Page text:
Teaching Kids to Develop Conscience
By Anne Leedom



My oldest daughter Rachel is one of the sweetest kids in the world. She is always ready to pitch in and she is constantly reaching out to someone when they are hurt. Imagine my horror when we came home from the local super store to find she had stashed the lip-gloss I had denied her into her pocket. Oh how I dreaded this kind of discipline. I knew I had to act swiftly and firmly to help her learn how wrong it is to steal. I began my plunge into hard core parenting by talking about the harm she caused through her action and discussing her options for retribution. Naturally, the thought of walking back into the store to give it back mortified her! Due to her tender age of four and her obvious distress and lack of prison record I would forego the long walk to the manager's office to confess her sins. As I left her room I knew something else had to be done if she was going to really internalize the message of why stealing was so wrong. So I returned and removed her beloved vanity to illustrate the PAIN someone feels when something is taken away from them that they care about. We have never had a repeat offense.

The crisis of conscience is prevalent in every aspect of our society. Rising youth violence, peer cruelty, stealing, cheating, sexual promiscuity and substance abuse are all activities that are happening not because kids are bad. Its happening because of a lack of conscience; the inability to determine right from wrong.

It is very reassuring to me to know that conscience is learned. It is not something the Heavens bestow upon us at birth. It is taught every day from parents and caregivers who have standards about what is allowed and what is not, what the limits are for appropriate behavior. Parents are indeed the cornerstones of instilling the kind of morality that makes wrong behavior simply not an option for kids.

According to Dr. Michele Borba author, of Building Moral Intelligence: The Seven Essential Virtues That Teach Kids to Do the Right Thing Jossey Bass, A Wiley Company 2001, http://www.moralintelligence.com there are three key steps to building conscience in kids. The first is to create the context for moral growth. This is done through being a strong moral example on a daily basis. Kids pick up on the smallest things, including conversations they overhear. The influence parents have in their daily interactions is crucial. It is also important to develop a close, mutually respectful relationship with our kids. They may be small, but right from the beginning they deserve to be treated with respect. Be sure your kids are aware of your moral beliefs. Use daily examples in the world to reflect to your child your beliefs on issues. Set specific boundaries for moral behavior in your home or school. Help your kids understand the reasoning behind morality by asking questions like "why do you think this upset me?" or "how do you think that person felt?" In addition, something most parents twenty years ago never wanted to do, explain your parenting behavior. Kids need to understand the reasoning behind our rules. All of these behaviors help create a context for moral growth for kids.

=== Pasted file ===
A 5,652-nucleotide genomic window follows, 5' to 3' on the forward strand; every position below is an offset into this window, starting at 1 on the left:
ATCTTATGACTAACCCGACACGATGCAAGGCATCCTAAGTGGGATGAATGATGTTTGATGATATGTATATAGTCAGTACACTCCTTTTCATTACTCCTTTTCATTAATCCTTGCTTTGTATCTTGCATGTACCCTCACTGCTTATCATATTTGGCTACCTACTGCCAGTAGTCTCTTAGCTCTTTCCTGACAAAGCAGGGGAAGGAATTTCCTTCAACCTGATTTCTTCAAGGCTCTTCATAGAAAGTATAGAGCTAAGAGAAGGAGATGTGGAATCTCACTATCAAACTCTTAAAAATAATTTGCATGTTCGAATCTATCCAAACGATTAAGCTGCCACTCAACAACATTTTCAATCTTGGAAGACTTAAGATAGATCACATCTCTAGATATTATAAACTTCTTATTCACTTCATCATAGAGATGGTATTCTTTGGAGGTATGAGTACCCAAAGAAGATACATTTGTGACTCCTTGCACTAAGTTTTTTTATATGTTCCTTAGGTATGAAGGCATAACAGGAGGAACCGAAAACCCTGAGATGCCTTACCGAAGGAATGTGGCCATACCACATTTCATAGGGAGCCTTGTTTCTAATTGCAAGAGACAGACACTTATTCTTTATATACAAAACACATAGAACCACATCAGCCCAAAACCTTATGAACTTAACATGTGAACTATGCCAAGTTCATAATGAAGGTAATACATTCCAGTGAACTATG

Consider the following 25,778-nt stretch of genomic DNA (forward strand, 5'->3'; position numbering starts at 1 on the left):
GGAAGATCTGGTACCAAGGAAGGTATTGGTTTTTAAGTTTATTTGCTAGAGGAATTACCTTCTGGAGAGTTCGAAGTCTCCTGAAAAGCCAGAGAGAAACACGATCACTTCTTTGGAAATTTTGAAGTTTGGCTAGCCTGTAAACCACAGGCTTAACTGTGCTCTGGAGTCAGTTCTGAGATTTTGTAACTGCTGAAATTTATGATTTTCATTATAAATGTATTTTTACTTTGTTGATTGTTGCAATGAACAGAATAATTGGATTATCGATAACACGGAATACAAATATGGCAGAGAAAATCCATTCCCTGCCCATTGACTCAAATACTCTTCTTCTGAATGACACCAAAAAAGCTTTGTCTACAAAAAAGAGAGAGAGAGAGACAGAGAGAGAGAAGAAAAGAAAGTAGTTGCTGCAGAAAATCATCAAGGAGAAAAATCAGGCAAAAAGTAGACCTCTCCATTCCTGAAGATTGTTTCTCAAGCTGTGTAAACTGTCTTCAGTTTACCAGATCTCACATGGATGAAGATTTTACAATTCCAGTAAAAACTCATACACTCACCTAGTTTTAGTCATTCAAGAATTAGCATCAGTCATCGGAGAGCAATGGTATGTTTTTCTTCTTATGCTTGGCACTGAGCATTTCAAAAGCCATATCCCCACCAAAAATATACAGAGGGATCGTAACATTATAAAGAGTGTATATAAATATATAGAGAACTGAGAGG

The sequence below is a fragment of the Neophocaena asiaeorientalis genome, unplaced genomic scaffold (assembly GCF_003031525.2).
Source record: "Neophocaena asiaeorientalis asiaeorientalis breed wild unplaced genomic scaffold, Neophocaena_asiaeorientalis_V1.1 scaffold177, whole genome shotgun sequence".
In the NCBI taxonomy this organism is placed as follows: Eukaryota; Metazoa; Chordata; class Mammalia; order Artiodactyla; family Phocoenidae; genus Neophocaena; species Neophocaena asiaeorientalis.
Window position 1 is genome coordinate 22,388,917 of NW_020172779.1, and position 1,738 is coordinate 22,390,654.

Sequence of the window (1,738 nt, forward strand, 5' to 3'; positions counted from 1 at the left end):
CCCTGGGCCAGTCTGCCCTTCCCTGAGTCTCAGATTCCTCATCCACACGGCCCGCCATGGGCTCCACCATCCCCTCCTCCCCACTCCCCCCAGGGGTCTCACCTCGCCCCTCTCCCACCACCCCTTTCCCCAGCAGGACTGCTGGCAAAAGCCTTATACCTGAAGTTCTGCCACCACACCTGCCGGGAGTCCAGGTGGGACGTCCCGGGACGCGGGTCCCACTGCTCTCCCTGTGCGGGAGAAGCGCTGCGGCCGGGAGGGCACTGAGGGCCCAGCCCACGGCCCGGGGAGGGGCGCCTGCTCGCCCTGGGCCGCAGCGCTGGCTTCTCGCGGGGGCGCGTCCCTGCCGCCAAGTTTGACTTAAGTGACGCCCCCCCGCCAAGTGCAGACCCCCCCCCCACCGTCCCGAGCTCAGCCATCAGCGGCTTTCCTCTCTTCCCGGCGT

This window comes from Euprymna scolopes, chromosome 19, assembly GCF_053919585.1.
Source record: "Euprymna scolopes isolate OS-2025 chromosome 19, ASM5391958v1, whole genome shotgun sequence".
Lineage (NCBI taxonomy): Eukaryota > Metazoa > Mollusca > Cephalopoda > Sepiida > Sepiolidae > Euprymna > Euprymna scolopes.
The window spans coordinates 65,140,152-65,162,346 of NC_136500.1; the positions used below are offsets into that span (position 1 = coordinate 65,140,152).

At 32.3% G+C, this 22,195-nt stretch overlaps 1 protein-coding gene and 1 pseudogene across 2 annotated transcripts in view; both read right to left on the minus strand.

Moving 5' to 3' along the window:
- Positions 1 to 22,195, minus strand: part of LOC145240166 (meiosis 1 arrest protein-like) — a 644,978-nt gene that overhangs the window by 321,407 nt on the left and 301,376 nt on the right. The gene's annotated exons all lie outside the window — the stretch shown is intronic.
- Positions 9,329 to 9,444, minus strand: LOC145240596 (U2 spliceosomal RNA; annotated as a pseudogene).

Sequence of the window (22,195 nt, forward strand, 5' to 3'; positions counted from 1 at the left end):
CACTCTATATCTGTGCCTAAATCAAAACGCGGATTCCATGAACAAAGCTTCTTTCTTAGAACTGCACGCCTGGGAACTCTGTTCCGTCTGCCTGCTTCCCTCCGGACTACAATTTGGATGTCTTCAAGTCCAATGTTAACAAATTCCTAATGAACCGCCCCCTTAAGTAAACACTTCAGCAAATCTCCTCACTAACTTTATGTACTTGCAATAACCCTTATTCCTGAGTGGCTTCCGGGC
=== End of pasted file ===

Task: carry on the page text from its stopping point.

The second step to instilling conscience is to teach virtues that strengthen and guide behavior. Ask yourself, "Have I really taken the time to teach my kids what the virtue is and why its important?" Do we, as parents and teachers actually talk to our kids about the virtues we hope they will incorporate into their being? Sadly, we often wait until the child has misbehaved before we discuss in depth the importance of a particular virtue. We need to identify the virtue clearly for the child. Write it on a family calendar or on their notebook for school so you can all focus on developing that quality for three weeks, which is how long research says it takes to learn a new skill. Use your creativity to make this fun. Screensavers, posters, mobiles, and many other clever ideas can all be very helpful in teaching kids to focus on a particular virtue.

The third step is to use moral discipline to help your child learn right from wrong. Our reactions to a child's misbehavior, according to Dr. Borba, can be productive or destructive in teaching them to know right from wrong. It is critical to respond calmly to what the child has done. Then, review WHY the behavior is wrong. Reflect on the consequences of the behavior by making reparation with age appropriate and relevant consequences to help the child understand their responsibility in the matter.

Conscience, along with empathy and self-control are the three core elements to building strong character in kids. There are many other virtues critical to developing moral behavior. However, these three are absolutely essential. Fortunately, they can easily be taught through modeling moral behavior and paying special attention to the traits we want to develop in our kids. This can be done regularly through conversation and creative projects that will be fun and effective in helping our kids become moral adults with the depth of character we all hope for in our children.


Anne Leedom is the editor and publisher of www.parentingbookmark.com and www.moralintelligence.com. She lives in Northern California with her husband and two daughters.


For more information on character education for kids visit www.parentingbookmark.com copyright 2001.

For more information on Dr. Borba, her books and her work on character education, or to contact her for a speaking engagement visit www.moralintelligence.com



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